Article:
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Tag Archives: procurement

Recent stories in the Western press describe impending doom for Chinese manufacturing, relating the Chinese demise to Japan in the 1990’s.  But to real China-watchers and experts, this is a naïve view.  It assumes that the Chinese government will sit back and do nothing to correct the trends and that the Chinese economy will stagnate.

While Chinese manufacturing is not known for innovation, it really is just a matter of time.  With 700,000 graduating engineers per year, China is quickly becoming the world’s powerhouse in manufacturing engineering and in continuous improvement.  The next phase is innovation and optimization. 

To address innovation, the Chinese government advocates student exchange programs and invites thousands of visiting US professors into its universities to infuse creativity into the education systems. Over time, this will reignite the creative innovation spark that the Chinese displayed over thousands of years, inventing printing, gun powder, deep water bridges, massive sailing ships and irrigation to name a few.  While US politicians tell us not to worry because China cannot innovate, the Chinese are busy proving them wrong.

To address optimization, China has started on the journey to automation.  Automation and the adoption of software systems will dramatically increase productivity at the factory level and will drive continuous improvement and optimization.  Although this is a long road to travel, it is nonetheless the road Chinese manufacturers are on.

It’s time to wake up and smell the green tea.


Mike Daisey, a journalist and feature writer, delivered a radio show about Chinese factory workers on NPR “This American Life” in January.  I listened to the show one Sunday morning with a friend and kept thinking how odd it was that the things he was saying about his interviews with workers outside of Foxconn, just didn’t ring true.  I remarked to my friend throughout the broadcast that his examples weren’t true, or were odd. For example, he claimed he talked to several young girls who told him they were 12 and 13.  If they were underage workers at the Apple factory, why on earth would they say so and risk losing their jobs in one of the best factories in China?  In another example he talked about guards at the factory gates toting guns.  I have never seen anything like this in the factories I have visited.

Well, it turns out that Mike Daisey lied and embellished his story for NPR and for his off-Broadway monologue called “The Agony and Ecstasy of Steve Jobs”.  Only a few parts of his story were true…enough to make it sound real.  NPR has broadcast a retraction and the world press has skewered Mike for lying.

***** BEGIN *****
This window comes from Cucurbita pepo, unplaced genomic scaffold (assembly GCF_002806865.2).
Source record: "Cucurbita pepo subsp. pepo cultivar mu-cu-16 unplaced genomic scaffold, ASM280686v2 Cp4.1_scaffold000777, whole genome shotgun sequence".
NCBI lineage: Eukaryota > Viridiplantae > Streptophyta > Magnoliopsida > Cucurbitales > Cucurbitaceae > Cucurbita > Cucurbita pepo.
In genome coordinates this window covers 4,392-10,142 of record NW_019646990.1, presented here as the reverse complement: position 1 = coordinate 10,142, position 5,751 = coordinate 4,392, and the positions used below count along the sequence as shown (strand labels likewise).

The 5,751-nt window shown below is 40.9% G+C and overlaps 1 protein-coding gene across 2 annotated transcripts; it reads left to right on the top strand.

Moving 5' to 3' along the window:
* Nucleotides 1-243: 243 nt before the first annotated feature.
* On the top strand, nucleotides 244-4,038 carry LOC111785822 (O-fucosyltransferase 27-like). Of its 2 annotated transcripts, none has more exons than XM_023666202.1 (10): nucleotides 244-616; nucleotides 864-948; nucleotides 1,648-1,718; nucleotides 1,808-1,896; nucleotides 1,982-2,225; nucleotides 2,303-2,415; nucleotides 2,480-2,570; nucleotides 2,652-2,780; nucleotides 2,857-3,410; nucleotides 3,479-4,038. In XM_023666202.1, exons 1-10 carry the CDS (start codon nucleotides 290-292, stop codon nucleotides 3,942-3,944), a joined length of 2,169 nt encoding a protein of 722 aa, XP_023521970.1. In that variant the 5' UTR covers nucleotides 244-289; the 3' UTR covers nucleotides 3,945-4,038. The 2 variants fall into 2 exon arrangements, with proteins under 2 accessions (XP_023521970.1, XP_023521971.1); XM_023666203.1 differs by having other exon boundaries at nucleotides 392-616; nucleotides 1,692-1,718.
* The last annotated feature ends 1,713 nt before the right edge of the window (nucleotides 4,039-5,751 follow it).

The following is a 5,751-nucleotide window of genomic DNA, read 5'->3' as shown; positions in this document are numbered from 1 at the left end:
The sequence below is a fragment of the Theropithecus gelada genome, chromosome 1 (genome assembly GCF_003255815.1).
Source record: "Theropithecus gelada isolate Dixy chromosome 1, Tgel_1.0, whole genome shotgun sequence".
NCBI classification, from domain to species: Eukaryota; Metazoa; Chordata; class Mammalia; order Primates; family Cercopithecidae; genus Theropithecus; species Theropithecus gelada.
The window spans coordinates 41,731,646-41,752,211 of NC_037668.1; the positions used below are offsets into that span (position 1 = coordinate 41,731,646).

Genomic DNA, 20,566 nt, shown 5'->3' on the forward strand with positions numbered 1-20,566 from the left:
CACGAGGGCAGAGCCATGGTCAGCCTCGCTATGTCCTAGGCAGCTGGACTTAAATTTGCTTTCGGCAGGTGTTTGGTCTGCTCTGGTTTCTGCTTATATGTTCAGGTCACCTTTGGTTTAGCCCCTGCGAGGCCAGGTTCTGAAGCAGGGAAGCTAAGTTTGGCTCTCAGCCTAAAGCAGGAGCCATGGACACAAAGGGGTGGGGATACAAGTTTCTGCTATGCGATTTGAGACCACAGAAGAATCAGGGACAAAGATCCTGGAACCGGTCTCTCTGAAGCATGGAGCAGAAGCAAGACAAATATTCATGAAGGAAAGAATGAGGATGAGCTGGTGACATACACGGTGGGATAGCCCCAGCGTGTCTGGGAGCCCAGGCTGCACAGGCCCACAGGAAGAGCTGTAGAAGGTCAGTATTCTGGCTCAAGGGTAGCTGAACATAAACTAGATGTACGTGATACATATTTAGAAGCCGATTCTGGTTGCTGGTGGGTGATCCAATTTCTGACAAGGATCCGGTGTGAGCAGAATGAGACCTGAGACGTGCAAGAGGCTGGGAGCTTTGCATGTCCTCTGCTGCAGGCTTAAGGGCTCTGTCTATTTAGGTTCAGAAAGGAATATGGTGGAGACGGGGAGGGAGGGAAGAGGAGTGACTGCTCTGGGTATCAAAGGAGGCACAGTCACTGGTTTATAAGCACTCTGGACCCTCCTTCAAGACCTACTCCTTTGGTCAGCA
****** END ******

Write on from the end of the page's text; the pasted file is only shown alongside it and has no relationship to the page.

It’s not that those of us with China experience don’t believe there is room for improvement.  Chinese factories in general have a long way to go to improve working conditions and address human rights issues.  Conditions are not consistently up to world standards yet.  But the Foxconn factories are some of the best places to work.  Apple, HP, Dell and other companies have taken pains to monitor the production environments to make them humane and safe.

What bothers me most about Mike Daisey’s lies is that he has incited people to believe more fiction about China.  It’s time we dig deeper and question stories like this in the Western press and demand that our news companies verify all facts prior to printing or broadcasting.

On Nov. 8, 2011, the Senate Armed Services Committee held a hearing on counterfeit parts in the defense supply chain, including electronic parts used to manufacture weapons and other defense department equipment. Investigators found that counterfeit or suspect electronic parts were installed or delivered to the military for several weapons systems, including military aircraft such as the Air Force’s C-17 and the Marine Corps’ CH-46 helicopter, as well as the Army’s Theatre High-Altitude Area Defense (THAAD) missile system. Legislation is being proposed to require defense contractors to certify all parts for authenticity.  This will place a tremendous burden on defense supply chains in terms of authentication process verification

But of course, counterfeiting is not limited to defense goods.  Any electronic gadget or equipment is likely to include some counterfeit parts, and the counterfeiters are getting better and better at it. It is so difficult to tell counterfeit from legitimate parts, that industrial buyers are often fooled.  Even the price of counterfeits may be equivalent or close to legitimate parts, thus eluding suspicion about parts origins.  This is a problem of such magnitude, that we are just beginning to unravel the stories.  Counterfeit parts may cause your iPOD to fail early or not work properly at all.  But think about the real danger in counterfeit parts in machinery, automobiles and aircraft.

The only way to control counterfeiting is to maintain control over your entire worldwide supply chain.  This means verifying and monitoring all parts suppliers, distributors, subcontractors and manufacturers.  Take nothing for granted. Know your supply chains from start to finish. Verify and monitor every step of the way.